A: During the hot months of the year here in San Antonio, the outdoors are pleasant about 6 hours a day. The early morning is pleasant from about 5am until 9:00am. Then, it gets too hot to do much of anything outside until about 9pm. Yet we keep insisting on doing much of our days during this remarkably unpleasant sunny, hot period. While this schedule (and the western-style business suit) may be entirely sensible in London or Tokyo, it makes very little sense here on the surface of Mercury (AKA South Texas).
In Spain, they deal with this same heat problem by working around it. Spaniards include a daily, heavy early afternoon meal followed by a “siesta” during the hottest part of the day. They sleep away the unpleasant period of the day and wake refreshed and ready to finish the day when it’s most pleasant — late into the evening. In many parts of Spain, restaurants don’t even open until 10pm with patrons only arriving in earnest around 11pm.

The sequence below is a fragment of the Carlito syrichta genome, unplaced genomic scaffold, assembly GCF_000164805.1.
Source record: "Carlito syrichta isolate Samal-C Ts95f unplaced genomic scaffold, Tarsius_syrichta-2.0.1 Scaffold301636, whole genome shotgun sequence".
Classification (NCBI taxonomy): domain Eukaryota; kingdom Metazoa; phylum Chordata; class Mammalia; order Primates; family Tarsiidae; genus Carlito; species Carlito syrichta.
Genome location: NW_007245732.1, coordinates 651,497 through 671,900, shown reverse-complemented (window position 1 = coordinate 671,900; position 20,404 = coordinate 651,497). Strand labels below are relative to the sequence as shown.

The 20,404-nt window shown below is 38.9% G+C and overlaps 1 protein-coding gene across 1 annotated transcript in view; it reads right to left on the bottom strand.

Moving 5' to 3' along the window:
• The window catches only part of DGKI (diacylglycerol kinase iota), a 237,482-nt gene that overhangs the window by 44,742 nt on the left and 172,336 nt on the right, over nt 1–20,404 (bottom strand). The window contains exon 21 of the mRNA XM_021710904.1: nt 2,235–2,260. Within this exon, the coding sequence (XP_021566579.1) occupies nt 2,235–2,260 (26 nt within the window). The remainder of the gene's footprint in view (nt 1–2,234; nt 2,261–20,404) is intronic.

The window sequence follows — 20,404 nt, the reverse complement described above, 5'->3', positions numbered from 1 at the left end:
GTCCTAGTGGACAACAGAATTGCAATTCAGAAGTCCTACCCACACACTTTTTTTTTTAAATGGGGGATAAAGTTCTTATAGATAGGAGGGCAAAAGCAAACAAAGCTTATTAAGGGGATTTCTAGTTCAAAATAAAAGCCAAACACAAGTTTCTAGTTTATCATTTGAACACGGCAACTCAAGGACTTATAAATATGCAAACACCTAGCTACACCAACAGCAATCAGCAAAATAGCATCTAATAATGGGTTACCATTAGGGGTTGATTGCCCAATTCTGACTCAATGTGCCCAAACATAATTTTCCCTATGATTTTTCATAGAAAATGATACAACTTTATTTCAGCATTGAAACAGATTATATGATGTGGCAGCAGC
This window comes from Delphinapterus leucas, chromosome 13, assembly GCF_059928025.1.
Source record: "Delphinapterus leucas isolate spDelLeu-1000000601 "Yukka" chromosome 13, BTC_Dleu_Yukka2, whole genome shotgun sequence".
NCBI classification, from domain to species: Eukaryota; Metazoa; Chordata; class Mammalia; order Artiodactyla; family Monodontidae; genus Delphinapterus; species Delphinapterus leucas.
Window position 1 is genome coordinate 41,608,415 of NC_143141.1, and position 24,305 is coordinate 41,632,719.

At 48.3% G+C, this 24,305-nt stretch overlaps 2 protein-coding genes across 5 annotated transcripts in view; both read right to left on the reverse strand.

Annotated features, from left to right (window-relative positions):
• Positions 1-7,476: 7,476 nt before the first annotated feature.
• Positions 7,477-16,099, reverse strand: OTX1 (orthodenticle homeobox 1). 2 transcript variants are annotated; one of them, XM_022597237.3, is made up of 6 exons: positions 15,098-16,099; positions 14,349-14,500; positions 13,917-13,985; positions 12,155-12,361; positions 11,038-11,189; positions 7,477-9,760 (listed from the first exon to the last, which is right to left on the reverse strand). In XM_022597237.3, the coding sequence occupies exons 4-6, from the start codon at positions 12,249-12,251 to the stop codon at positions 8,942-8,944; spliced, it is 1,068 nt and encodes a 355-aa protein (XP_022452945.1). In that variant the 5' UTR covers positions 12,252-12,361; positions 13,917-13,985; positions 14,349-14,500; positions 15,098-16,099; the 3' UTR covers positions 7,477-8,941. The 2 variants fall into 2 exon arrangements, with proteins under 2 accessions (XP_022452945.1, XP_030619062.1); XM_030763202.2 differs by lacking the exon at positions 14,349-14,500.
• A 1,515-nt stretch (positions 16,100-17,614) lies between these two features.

Besides the purported health benefits of a siesta-based schedule and an interesting return of our town towards its Spanish cultural roots, the greatest argument for a siesta schedule is a practical one: When was the last time you can remember truly having fun during the scorching period we have from 4pm-6pm each day? If you’ve been outside, this is the period when your day gets unpleasant by the pool. Or, you’re stuck in your car with screaming kids and the a/c just won’t get it under 90 degrees.
Perhaps it’s time for us to rethink the ideas that we inherited from the English regarding a normal work day and go back to our Spanish roots? How great would it be to have the norm be outside eateries under the stars and it actually be comfortable to walk on errands? Or, to just walk from the car to the store without losing 2 lbs of water weight by sweat?
We have a chance with the changing of work forces towards a more creative based economy. Let’s do this.